–The Latinist Juan Fernández made me understand that the Sermon on the Mount is one of the founding texts of the West, like Plato’s ‘The Republic’.
-I totally agree. In Empires of Cruelty. Classical antiquity and inhumanity, Manuel Alejandro Rodríguez de la Peña shows us the most sinister part of the Greco-Latin world: slavery, sexual exploitation, massacres, torture… They were totally internalized things. In the face of this, the Sermon on the Mount was a paradigm shift. This focus on the weak is a Christian value. There are other cultural worlds that are still installed in pre-Christianity. This does not mean, of course, that Rome did not have very positive aspects, such as law or engineering.
-You gave a subject on the trial of Jesus. Did your students know the New Testament?
-Very little. For whatever historical reasons, we all knew the NT pretty well before, but the new generations have no idea. Mainly because it is not read. Formerly the NT competed with the Apocryphal Gospels, but now it competes with the fictional literature on Jesus. People know more Trojan Horse or The Da Vinci Code than the NT. The truth is that the Gospels are a treasure to be discovered. Of course, we continue to use many expressions taken from there: “give Caesar what is Caesar’s” and things like that. Barrabás is a character who gives his name to nightclubs all over the wide world.
“You have spoken of the Apocrypha. What was the process by which some entered Christian orthodoxy and others did not?
-You just have to read both to realize it. There are two types of Apocryphal Gospels: the pious legends and the Gnostics. Let’s say that the first ones have my blessing, because they are like stories for children, with bizarre miracles…
–… Like the one where Jesus made clay birds and then blew on them so they would live and fly…
-Exactly, things like that. The true Gospels are very sparing. Miracles are very few and very specific. There are no strange or grandiose things as in the Apocrypha, which are much later, from the middle of the second century onwards. Then there are those Gospels tailored to the marginal groups of Christianity, such as the Gnostics, fundamentally.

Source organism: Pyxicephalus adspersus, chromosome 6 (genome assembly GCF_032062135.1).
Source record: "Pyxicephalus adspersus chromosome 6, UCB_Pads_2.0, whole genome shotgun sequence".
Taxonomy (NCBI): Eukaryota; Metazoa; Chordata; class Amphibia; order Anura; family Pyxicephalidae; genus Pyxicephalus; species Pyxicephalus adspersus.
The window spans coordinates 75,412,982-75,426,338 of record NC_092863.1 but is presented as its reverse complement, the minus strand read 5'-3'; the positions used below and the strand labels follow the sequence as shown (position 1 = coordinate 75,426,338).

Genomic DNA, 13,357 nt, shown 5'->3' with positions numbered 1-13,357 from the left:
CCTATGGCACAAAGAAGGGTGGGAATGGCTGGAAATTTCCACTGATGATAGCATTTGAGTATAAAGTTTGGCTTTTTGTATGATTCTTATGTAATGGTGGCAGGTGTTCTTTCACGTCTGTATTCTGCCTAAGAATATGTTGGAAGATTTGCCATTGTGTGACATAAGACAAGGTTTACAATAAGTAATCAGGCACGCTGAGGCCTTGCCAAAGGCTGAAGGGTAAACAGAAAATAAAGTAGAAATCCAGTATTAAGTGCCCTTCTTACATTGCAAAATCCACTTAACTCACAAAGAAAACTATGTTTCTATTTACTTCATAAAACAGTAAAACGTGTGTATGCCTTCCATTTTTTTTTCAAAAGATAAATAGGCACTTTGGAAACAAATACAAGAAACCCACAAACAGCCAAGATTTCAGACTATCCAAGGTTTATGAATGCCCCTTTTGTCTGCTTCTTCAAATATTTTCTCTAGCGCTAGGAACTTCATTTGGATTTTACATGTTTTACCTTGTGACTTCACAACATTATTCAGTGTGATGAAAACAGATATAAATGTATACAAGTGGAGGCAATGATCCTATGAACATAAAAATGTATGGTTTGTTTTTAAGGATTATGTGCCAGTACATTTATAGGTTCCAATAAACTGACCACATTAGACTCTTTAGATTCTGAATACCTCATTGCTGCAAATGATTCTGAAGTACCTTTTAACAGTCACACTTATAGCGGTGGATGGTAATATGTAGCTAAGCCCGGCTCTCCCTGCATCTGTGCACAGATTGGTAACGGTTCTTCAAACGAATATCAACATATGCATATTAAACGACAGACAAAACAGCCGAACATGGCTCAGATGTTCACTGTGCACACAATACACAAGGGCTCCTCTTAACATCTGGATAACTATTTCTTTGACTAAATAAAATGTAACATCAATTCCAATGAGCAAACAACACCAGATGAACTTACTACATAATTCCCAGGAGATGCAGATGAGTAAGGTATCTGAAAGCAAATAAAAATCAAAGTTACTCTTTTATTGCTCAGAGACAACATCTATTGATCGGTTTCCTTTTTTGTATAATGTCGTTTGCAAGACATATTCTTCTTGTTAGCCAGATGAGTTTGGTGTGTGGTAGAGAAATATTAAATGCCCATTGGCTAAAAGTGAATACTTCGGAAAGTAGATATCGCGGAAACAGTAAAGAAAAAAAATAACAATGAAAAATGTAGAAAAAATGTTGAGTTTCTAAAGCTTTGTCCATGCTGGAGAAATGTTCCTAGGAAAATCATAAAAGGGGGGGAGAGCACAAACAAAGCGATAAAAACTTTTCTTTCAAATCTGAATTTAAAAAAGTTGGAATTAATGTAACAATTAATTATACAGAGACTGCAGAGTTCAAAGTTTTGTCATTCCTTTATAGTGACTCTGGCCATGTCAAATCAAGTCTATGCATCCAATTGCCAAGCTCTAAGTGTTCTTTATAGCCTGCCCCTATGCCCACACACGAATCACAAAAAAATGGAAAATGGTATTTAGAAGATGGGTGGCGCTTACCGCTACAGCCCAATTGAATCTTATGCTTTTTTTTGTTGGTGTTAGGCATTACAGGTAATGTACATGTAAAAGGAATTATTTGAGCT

Let’s talk about Paul of Tarsus. There are scholars who claim that he was the true founder of Christianity and not Jesus of Nazareth.
-That is a very old theory that some sell today as if it were new. I think not, that Paul of Tarsus is a continuation of all of the above. It just so happens that, unlike all the New Testament authors, he was a rabbinical-trained intellectual. He had been born in Tarsus, which was a center of philosophy, especially Stoic. This supports the theory that I, and many others, hold about his relationship with Seneca. In the Acts of the Apostles, it appears that he has dealings with Gallio, who was proconsul of Asia and brother of Seneca. Furthermore, the doctrine of the body of Christ that Paul expresses in his letters has Christianized Stoic elements. The corpus doctrine is a basic doctrine of Stoicism. There are many who always want to make conflicting compartments, like the Jude-Christians who were grouped around James the Elder – a stern man who wanted to continue with the circumcision – compared to the Christians of the Gentiles, who were with Paul. But that was simply different sensitivities, as is the case today in the Church.
–Which New Testament passage would you choose?
–For professional reasons with the dialogue of Jesus with Pilate, in the Gospel of John. Records were kept in Roman criminal trials, as is known from the trials of martyrs. Many of these are pious fakes, but there are also genuine ones. In Jesus’ dialogue with Pilate something unique in history is seen, how a judge transmits what he has inside him. How many judges like Pilate have had doubts during a process, have changed their minds, have allowed themselves to be pressured… In Spain we do not need to go into details. This dialogue between Jesus and Pilate is fascinating because of its naturalness.
–About the trial of Jesus, one of his favorite subjects of study, we recently spoke in these pages with his disciple, Aurora López Agüero, so we will not go into it further. It is clear that the law is not always fair.
-I seem to remember that it is article 18 of the Soviet penal code by which millions of Russians were sent to the Gulag. People who do not know the law hold the world of law in high esteem, but those of us who know something understand that it is a child of its time and historical circumstances. A totalitarian regime produces a totalitarian right.
–What was the great contribution of Roman Law to our legal culture?
–The introduction of limits to political power. This also helped Christianity over time. Rome transmitted the idea that the political community must be subject to law, not only private, but also public.
-But the origin of democracy is Athens, right?
-I have the theory, shared by few, that this is very nuanced. Without undervaluing Greece, the origin of democracy is closer to Rome. Let me explain: although it is true that with the Empire the elections of the republican period disappeared in Rome, they are held annually in all cities to elect the duumvirs. This would then be maintained, oddly enough, in the rules of the monasteries (take the rule of Saint Benedict and see how the abbot of a monastery was elected). Later in the Italian city-states… I mean, I think there is a genealogy of political participation that, from the real point of view, comes from Rome, although from the intellectual point of view it also comes from Greece.